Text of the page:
I suppose it’s like socks — for the most part, we put them on and forget about them, and everything is fine, until it isn’t.
Not identifying with your assigned gender is one of the worst feelings I’ve ever suffered. I have never experienced any amount of physical pain which even comes close to the psychic pain. You don’t fit in. You might not even know why. You feel different, but don’t have any words to describe how or why.
For those who have never experienced it, no description will ever suffice. For those who have experienced it, no description is needed.
This week, I'm giving you a few questions which share a common thread - those gender-segregated spaces which have become a lightning rod for legislatures all over the United States!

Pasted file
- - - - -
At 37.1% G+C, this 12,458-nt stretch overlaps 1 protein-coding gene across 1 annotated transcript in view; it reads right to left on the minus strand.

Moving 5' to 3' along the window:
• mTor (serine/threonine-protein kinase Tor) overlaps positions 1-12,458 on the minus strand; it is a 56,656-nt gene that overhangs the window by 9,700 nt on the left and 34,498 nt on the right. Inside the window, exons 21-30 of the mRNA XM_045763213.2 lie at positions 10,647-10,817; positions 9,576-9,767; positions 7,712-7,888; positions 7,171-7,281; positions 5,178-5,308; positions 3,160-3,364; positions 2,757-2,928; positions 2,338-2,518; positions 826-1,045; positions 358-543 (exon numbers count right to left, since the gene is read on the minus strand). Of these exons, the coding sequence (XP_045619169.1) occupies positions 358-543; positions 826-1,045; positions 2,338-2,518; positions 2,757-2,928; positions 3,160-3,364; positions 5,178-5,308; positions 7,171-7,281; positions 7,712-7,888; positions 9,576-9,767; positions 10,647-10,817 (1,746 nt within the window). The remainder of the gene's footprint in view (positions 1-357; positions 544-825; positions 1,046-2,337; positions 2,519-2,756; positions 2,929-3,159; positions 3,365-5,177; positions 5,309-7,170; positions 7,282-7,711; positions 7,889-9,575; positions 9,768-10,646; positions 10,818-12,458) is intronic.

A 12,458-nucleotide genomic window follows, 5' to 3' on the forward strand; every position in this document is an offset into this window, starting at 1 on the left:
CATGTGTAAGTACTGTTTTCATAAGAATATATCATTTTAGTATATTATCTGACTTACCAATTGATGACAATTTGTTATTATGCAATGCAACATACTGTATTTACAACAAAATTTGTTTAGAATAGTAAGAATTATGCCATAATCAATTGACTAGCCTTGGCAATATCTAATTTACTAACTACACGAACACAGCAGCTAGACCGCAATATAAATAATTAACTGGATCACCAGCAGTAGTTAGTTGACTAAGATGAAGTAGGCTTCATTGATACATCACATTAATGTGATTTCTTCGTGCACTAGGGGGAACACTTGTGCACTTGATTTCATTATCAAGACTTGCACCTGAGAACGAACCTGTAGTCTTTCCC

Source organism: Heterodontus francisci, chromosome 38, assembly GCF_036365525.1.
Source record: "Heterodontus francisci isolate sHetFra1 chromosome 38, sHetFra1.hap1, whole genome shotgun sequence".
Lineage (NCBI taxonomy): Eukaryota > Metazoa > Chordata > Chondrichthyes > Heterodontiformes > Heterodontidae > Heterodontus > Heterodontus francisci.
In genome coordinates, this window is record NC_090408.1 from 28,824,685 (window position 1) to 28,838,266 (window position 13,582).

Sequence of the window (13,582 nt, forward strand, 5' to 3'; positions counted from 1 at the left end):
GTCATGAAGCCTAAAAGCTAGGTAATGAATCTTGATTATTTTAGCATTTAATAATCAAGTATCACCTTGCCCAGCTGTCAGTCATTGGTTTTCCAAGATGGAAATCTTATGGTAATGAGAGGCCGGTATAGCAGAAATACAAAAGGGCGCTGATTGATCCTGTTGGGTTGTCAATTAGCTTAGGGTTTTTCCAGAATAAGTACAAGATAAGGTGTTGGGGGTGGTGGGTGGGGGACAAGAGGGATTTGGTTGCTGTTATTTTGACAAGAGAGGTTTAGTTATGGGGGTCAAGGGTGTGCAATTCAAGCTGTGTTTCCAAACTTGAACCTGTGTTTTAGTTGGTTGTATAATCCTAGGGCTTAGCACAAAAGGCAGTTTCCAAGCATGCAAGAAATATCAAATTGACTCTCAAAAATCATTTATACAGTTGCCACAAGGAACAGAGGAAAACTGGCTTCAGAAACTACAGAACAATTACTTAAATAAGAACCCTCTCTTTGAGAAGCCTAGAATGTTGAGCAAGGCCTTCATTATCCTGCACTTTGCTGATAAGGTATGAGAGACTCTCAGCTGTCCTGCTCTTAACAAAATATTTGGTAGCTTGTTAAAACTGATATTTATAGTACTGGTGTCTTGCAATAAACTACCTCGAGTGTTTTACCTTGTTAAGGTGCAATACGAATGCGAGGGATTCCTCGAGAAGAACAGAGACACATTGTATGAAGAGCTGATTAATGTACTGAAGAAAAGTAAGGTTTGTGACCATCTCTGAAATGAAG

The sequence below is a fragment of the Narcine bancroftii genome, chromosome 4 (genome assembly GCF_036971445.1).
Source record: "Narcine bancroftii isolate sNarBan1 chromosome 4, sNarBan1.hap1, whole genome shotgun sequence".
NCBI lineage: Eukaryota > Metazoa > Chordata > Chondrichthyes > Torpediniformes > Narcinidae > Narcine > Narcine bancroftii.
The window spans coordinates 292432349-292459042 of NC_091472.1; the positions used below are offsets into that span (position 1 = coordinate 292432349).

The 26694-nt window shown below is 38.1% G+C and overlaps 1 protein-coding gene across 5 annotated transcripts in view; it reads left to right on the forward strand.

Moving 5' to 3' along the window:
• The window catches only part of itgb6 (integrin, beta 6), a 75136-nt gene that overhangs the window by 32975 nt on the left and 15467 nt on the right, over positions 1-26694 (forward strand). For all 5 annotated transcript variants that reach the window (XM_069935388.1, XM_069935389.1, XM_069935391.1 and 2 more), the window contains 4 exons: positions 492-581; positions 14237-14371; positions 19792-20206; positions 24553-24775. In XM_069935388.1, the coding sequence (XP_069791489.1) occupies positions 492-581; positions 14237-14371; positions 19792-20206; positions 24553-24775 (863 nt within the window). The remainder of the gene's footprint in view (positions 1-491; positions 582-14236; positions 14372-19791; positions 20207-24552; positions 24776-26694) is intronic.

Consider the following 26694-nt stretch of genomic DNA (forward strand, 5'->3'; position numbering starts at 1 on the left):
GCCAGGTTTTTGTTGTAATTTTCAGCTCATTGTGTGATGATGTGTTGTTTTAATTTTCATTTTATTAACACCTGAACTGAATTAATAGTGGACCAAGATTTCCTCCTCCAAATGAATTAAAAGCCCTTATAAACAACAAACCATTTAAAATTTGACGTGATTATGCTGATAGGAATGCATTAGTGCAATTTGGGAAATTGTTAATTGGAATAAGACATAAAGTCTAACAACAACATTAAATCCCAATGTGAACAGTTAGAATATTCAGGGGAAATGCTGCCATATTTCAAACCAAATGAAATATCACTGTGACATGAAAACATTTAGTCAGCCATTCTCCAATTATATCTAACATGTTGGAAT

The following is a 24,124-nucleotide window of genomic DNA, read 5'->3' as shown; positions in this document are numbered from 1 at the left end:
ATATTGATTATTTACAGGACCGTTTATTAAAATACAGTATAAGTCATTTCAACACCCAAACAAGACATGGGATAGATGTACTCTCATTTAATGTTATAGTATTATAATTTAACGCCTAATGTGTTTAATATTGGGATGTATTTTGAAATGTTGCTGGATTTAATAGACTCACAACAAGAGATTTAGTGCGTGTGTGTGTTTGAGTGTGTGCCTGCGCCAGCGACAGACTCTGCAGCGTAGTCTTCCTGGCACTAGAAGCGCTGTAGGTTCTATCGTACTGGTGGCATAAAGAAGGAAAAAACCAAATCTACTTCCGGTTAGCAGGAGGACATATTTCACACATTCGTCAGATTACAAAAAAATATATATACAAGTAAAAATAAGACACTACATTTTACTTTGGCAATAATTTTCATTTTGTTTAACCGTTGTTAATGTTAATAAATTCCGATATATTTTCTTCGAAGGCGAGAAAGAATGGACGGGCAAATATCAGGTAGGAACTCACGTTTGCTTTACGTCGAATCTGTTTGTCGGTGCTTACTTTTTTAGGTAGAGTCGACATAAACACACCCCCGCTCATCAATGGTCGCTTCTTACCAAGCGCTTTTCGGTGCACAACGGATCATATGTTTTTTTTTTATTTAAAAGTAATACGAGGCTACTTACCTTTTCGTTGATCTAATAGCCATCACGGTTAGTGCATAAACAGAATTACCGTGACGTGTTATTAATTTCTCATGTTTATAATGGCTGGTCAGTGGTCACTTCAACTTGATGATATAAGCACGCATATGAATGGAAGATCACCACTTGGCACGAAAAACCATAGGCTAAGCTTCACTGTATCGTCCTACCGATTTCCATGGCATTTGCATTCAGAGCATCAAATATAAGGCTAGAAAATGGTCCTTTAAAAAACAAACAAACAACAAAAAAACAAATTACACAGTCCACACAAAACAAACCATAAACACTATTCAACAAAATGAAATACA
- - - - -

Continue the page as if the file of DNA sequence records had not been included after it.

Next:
It’s difficult to gauge the depth of any person’s emotions in comparison with another person, so I don’t think there’s a way to definitively answer this question. But I happen to have a relatively unique experience in that I’ve lived part of my life trying to uphold the lessons I learned about what it means to be a man, and now am living as the woman I have long felt and known myself to be.
First of all, let's get one thing straight. I am a woman. I was born with a penis, my body followed the typical development for male bodies, and more than likely, I have XY chromosomes. But I am a woman, and I always have been.
I've been coming up against this question a lot lately. I'm not claiming to be an expert now, but I've learned a lot more, and have developed thoughts and theories to explain some of the issues we face now.
About 2 years ago, I wrote "The ‘D’ word", in which I described my experience at that point with dysphoria. A lot has changed in the two years since, so I'm revisiting the topic to see if I can find any new or helpful information.